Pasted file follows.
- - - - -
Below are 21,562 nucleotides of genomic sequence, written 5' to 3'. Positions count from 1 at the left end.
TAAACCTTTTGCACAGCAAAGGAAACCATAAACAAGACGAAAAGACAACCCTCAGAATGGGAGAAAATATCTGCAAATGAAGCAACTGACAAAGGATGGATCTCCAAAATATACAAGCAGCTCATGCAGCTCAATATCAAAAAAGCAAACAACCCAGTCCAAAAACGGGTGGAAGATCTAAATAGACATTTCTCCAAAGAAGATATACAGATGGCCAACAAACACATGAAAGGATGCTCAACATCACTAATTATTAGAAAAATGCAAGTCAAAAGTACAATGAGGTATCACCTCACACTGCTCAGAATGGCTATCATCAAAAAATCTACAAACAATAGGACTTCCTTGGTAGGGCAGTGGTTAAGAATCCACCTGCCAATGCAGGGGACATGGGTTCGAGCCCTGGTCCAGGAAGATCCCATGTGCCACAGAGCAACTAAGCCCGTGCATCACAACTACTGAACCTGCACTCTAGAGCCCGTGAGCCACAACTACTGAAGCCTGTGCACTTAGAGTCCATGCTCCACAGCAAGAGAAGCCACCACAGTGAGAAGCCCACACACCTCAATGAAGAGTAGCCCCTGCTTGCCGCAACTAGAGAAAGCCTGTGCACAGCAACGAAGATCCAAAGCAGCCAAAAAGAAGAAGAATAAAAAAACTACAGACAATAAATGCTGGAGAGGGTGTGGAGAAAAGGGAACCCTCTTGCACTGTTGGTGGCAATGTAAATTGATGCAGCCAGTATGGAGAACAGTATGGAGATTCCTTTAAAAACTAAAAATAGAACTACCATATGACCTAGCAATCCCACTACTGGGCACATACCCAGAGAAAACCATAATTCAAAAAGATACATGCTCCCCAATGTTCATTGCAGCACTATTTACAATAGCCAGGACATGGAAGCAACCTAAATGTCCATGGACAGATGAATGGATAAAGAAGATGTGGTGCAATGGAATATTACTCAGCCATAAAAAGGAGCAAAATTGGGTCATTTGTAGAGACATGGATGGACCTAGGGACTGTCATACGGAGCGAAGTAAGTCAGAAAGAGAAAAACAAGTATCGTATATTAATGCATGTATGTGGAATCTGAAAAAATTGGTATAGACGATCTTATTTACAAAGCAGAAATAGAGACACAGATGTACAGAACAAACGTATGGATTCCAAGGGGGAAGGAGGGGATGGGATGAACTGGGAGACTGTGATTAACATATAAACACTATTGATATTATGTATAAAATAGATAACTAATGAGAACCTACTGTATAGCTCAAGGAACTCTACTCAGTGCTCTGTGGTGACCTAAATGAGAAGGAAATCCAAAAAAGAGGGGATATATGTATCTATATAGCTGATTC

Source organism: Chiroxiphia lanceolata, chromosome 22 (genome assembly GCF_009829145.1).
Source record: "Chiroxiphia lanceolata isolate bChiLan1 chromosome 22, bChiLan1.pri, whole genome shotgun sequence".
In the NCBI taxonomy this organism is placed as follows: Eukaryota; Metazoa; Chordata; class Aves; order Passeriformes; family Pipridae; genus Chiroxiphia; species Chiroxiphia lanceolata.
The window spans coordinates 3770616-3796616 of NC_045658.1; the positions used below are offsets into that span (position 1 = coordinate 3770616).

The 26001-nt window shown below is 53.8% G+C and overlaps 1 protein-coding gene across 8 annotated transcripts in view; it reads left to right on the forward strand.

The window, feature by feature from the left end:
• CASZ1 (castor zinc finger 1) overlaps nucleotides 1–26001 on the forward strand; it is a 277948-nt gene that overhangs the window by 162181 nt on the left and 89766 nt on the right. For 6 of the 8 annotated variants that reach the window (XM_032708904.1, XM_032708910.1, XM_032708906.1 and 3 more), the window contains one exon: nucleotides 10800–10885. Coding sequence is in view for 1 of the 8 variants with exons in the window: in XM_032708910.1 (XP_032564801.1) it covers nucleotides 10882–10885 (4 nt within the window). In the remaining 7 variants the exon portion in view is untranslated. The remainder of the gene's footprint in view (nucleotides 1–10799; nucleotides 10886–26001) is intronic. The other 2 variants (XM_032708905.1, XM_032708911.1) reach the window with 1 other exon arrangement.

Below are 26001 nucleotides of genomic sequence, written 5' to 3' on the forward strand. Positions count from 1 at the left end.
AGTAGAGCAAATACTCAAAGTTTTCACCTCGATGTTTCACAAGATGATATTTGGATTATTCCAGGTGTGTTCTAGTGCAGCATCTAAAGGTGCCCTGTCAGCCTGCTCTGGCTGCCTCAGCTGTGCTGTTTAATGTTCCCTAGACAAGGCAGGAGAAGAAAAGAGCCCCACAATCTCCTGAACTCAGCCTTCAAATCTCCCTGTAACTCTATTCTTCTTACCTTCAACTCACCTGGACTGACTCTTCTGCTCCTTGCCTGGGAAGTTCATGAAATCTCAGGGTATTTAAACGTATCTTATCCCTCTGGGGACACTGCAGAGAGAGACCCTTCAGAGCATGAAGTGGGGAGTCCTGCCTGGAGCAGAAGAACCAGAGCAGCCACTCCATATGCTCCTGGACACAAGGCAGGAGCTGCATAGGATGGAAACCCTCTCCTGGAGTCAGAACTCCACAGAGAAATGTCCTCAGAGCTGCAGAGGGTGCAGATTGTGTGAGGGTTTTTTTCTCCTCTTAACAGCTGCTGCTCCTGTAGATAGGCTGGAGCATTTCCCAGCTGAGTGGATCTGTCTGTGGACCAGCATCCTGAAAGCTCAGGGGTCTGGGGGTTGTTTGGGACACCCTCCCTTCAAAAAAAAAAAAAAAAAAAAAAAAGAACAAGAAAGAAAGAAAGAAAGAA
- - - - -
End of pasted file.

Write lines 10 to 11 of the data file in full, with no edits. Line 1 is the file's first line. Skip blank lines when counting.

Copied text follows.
Below are 26001 nucleotides of genomic sequence, written 5' to 3' on the forward strand. Positions count from 1 at the left end.
AGTAGAGCAAATACTCAAAGTTTTCACCTCGATGTTTCACAAGATGATATTTGGATTATTCCAGGTGTGTTCTAGTGCAGCATCTAAAGGTGCCCTGTCAGCCTGCTCTGGCTGCCTCAGCTGTGCTGTTTAATGTTCCCTAGACAAGGCAGGAGAAGAAAAGAGCCCCACAATCTCCTGAACTCAGCCTTCAAATCTCCCTGTAACTCTATTCTTCTTACCTTCAACTCACCTGGACTGACTCTTCTGCTCCTTGCCTGGGAAGTTCATGAAATCTCAGGGTATTTAAACGTATCTTATCCCTCTGGGGACACTGCAGAGAGAGACCCTTCAGAGCATGAAGTGGGGAGTCCTGCCTGGAGCAGAAGAACCAGAGCAGCCACTCCATATGCTCCTGGACACAAGGCAGGAGCTGCATAGGATGGAAACCCTCTCCTGGAGTCAGAACTCCACAGAGAAATGTCCTCAGAGCTGCAGAGGGTGCAGATTGTGTGAGGGTTTTTTTCTCCTCTTAACAGCTGCTGCTCCTGTAGATAGGCTGGAGCATTTCCCAGCTGAGTGGATCTGTCTGTGGACCAGCATCCTGAAAGCTCAGGGGTCTGGGGGTTGTTTGGGACACCCTCCCTTCAAAAAAAAAAAAAAAAAAAAAAAAGAACAAGAAAGAAAGAAAGAAAGAA